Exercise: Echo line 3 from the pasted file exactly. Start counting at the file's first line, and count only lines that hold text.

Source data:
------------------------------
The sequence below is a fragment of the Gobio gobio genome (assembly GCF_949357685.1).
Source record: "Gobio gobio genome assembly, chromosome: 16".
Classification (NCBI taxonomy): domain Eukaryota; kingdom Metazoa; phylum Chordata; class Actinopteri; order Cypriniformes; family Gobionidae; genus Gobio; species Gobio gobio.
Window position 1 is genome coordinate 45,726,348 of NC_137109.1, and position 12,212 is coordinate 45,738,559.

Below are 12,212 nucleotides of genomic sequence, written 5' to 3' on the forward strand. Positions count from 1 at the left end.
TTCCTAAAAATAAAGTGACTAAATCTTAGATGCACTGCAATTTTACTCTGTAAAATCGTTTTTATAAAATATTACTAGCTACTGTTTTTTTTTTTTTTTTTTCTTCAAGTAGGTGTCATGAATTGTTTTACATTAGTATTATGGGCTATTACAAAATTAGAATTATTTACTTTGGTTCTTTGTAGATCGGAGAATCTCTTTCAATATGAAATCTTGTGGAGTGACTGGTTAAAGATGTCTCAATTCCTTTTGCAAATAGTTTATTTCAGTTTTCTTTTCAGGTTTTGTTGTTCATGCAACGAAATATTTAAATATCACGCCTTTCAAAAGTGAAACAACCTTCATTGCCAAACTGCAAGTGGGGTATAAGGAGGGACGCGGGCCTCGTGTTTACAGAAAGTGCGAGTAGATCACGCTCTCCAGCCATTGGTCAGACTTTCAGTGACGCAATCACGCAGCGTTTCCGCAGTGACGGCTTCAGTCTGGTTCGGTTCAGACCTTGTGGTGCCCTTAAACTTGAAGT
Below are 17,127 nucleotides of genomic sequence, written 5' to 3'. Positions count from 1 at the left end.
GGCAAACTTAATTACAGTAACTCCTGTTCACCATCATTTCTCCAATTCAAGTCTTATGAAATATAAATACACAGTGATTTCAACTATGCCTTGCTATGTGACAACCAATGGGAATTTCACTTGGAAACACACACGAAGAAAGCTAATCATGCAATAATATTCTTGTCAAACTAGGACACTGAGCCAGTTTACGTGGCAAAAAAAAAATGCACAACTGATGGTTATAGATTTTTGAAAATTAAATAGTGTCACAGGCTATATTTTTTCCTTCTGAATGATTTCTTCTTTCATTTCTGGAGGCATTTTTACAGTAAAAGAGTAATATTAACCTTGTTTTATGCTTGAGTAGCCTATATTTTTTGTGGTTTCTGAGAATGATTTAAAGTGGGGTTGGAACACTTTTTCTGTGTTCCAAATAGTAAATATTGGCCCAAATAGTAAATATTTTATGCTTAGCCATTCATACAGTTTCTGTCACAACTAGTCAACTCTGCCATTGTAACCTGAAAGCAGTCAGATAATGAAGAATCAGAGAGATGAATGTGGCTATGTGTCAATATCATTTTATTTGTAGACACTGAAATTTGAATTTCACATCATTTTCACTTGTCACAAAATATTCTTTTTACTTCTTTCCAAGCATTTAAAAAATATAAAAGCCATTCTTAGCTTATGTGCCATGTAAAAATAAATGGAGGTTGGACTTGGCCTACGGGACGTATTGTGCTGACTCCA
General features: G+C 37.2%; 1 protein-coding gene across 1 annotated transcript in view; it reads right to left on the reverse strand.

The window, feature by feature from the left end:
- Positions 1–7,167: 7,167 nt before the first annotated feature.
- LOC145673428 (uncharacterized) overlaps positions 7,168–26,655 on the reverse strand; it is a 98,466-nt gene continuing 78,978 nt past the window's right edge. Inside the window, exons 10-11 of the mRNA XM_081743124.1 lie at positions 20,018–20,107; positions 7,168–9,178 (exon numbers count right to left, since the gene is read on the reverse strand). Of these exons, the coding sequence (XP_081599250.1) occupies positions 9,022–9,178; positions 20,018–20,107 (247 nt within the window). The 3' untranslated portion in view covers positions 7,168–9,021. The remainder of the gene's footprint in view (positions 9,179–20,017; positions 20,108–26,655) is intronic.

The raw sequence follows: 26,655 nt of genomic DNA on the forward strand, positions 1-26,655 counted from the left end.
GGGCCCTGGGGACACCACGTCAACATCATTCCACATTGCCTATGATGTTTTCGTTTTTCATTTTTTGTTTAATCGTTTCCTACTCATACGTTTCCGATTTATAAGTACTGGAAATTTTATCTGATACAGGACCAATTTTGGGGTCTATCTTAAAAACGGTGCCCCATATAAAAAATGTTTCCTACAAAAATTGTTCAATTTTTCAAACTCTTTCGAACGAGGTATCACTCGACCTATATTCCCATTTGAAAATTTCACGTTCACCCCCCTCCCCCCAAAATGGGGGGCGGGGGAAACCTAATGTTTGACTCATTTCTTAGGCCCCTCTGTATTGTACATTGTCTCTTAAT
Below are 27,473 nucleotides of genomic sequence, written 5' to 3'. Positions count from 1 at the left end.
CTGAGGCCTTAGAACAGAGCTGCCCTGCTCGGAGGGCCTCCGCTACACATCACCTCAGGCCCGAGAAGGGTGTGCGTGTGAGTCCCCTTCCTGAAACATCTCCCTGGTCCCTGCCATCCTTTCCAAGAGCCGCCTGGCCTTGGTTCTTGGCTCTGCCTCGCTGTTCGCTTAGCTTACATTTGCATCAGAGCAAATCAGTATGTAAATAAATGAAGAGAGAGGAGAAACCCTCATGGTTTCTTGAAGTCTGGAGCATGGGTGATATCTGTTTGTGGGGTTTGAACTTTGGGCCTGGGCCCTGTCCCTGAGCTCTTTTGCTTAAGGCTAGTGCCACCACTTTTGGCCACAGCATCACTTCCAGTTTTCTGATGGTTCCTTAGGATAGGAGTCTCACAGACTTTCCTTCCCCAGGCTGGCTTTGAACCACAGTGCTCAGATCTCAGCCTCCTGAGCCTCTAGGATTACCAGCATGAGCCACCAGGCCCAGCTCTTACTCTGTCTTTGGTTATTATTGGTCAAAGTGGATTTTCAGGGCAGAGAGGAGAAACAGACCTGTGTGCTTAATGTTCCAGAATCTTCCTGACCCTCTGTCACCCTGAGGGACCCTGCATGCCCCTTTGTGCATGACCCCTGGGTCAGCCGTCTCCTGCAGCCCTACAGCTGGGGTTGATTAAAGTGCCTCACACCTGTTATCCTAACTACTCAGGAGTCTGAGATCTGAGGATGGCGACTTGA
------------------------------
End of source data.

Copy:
Classification (NCBI taxonomy): domain Eukaryota; kingdom Metazoa; phylum Chordata; class Actinopteri; order Cypriniformes; family Gobionidae; genus Gobio; species Gobio gobio.